Ah, the Vernal Equinox. On Sunday Top Cat and I took to our favorite north shore cove with our trusty plastic wine glasses to crack open our most recent Champagne-O-Meter to celebrate what Top Cat calls the Kiss Winter Good-Bye toast. There was a brutal wind blowing in from the icy tempest of the Long Island Sound that brought tears to our eyes and froze us to the core and made us regret every life decision that brought us to that place at that time, but these are the conditions that make the bubbly taste twice as good.
Candy celebrated the arrival of Spring in her usual fashion. . .
. . . while her idiot son did his usual thing:
Don’t you love Taffy’s little bunny feet?
SPEAKING OF BUNNIES:
I am eagerly awaiting the arrival of my hard copy of the John Oliver book about a bunny called A Day in the Life of Marlon Bundo, which is No. 1 on Amazon and out-selling the book by Charlotte and Karen Pence (daughter and wife wife of Drumpf Suck-Up Artist Mike Pence), also about a bunny called Marlon Bundo, who is actually the Pence’s own pet bunny. You can click onto the link to learn about how this book has gotten Fox News’ undies in a twist, but because this is a boring watercolor blog I want to deal with this book from a watercolor-centric point of view, OK?
This is the Pences’ book:
And here are Karen (the watercolorist illustrator) and Charlotte Pence, with Bundo himself:
Marlon Bundo is a really cute rabbit. But Karen Pence is not an illustrator; she’s a watercolorist-in-ist: compare the book covers, and the Bundos. One has personality and smooch ability (by EG Keller), the other is a drab little amateur dabble that didn’t get the ears right (by Karen Pence, who also didn’t get the feet right).
Here are some of Karen Pence’s other cliche-ridden housewifely pictures, exhibited at the Indiana State Fair in 2016:
No, no, no, no. The world does not need another badly-drawn cardinal on a poorly-painted snowy bough, no matter how nicely it’s framed.Here is my favorite review of Karen Pence’s watercolor exhibit at the Indiana State Fair in 2016:
Brain surgery is very difficult. Watercolor technique is not that difficult a medium and I speak as someone who paints in it (and oil) and has taught it to well over 1000 students over nearly 30 years. What is difficult is originality. Ms Pence is competent at a basic technical level but her work is safe, pedestrian and impersonal. Originality requires a willingness to take risks and/ or to invest a deeper personal investigation into the process. (One problem with this work is that a photo with a simple watercolor filter applied digitally would look pretty close to this work.) I am happy she is finding satisfaction in her hobby but the only novelty here is that she will be doing it while married to the VP. ( Well said, Carol Griffith, professional watercolor artist.)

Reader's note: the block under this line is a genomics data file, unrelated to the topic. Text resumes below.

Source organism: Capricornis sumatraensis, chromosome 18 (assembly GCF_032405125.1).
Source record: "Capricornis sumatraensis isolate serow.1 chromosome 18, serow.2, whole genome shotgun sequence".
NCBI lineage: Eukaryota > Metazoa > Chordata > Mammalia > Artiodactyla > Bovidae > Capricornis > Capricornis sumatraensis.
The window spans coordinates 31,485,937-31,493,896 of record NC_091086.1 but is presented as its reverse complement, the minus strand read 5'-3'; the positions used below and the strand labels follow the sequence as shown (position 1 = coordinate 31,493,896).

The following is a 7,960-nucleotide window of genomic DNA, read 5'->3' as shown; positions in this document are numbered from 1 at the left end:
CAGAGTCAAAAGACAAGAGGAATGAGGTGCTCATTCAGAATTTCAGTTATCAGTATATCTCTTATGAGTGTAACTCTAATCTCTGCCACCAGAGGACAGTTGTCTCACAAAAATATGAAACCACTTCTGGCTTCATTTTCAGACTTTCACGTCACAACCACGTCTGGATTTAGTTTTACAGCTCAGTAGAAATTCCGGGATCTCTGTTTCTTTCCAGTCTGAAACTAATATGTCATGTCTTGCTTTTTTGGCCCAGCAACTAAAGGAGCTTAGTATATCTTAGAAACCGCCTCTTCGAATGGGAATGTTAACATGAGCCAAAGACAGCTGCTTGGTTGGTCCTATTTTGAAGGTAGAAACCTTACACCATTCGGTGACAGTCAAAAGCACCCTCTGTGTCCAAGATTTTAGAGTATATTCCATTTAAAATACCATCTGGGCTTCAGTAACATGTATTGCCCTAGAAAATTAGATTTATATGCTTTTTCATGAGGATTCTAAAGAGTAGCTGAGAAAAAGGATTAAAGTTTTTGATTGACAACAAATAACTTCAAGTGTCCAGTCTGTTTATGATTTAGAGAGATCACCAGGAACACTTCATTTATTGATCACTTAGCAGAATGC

Here’s Karen showing off her art at the Indiana State Fair:
OK, let us digress. I saw this photo of Karen and I taught, Yep. That’s the kind of “kicky” print blazer that a boring watercolorist wears when she wants to look “arty”. This is me, speaking as a lady in her 60s: Karen, you’re making all of us look bad.
In the same google search this came up:
So this is what you wear to the Inauguration Ball for the Demise of Democracy… oh, lordy… I say this with peace and love, honey: if you are on the hefty side of Granny Clampett and your boobs are drooping down to your elbows, this is not a good look for you, Karen. Peace and love.
OMG. I just looked her up, and Karen Pence is one year and two weeks younger than I.
And yeah, since Mike and Karen Pence thinks it’s OK to stick their sanctimonious homo-phobic Christian noses into the privacy of American citizens’ sex lives by pushing for federal and state legislation to outlaw choice in matters of reproduction and who you can love and how, I think it’s alright for me to make fun of her old lady dumpiness which she lets hang out in public for all to see.
On another tangent, this is the official bio of Karen Pence’s writing partner, her daughter Charlotte, the author of the poorly illustrated Bundo book, on the Amazon website:
“Charlotte Pence graduated from DePaul University in 2016 with a degree in English and Digital Cinema. Her written work has appeared in Glamour Magazine and publications affiliated with the University of Oxford, where she studied as an undergraduate.”
Oh for christ sake… the “publications affiliated with the University of Oxford” was, in fact — and you can look it up because this is totally true — the student newspaper. And she “studied” at Oxford during the junior year she spent abroad under the aegis of DePaul University. DePaul. Which has nothing to do with her mother’s insipid watercolor illustrations but, you know, DePaul.
So, please, go buy a copy of A Day in the Life of Marlon Bundo because it’s a delightful book with outstanding illustrations, and because all the proceeds go to Trevor Project and AIDS United, and because you fucking hate Mike Pence.
Back to the agony of illustrating my own book (sadly, not about a bunny called Bundo):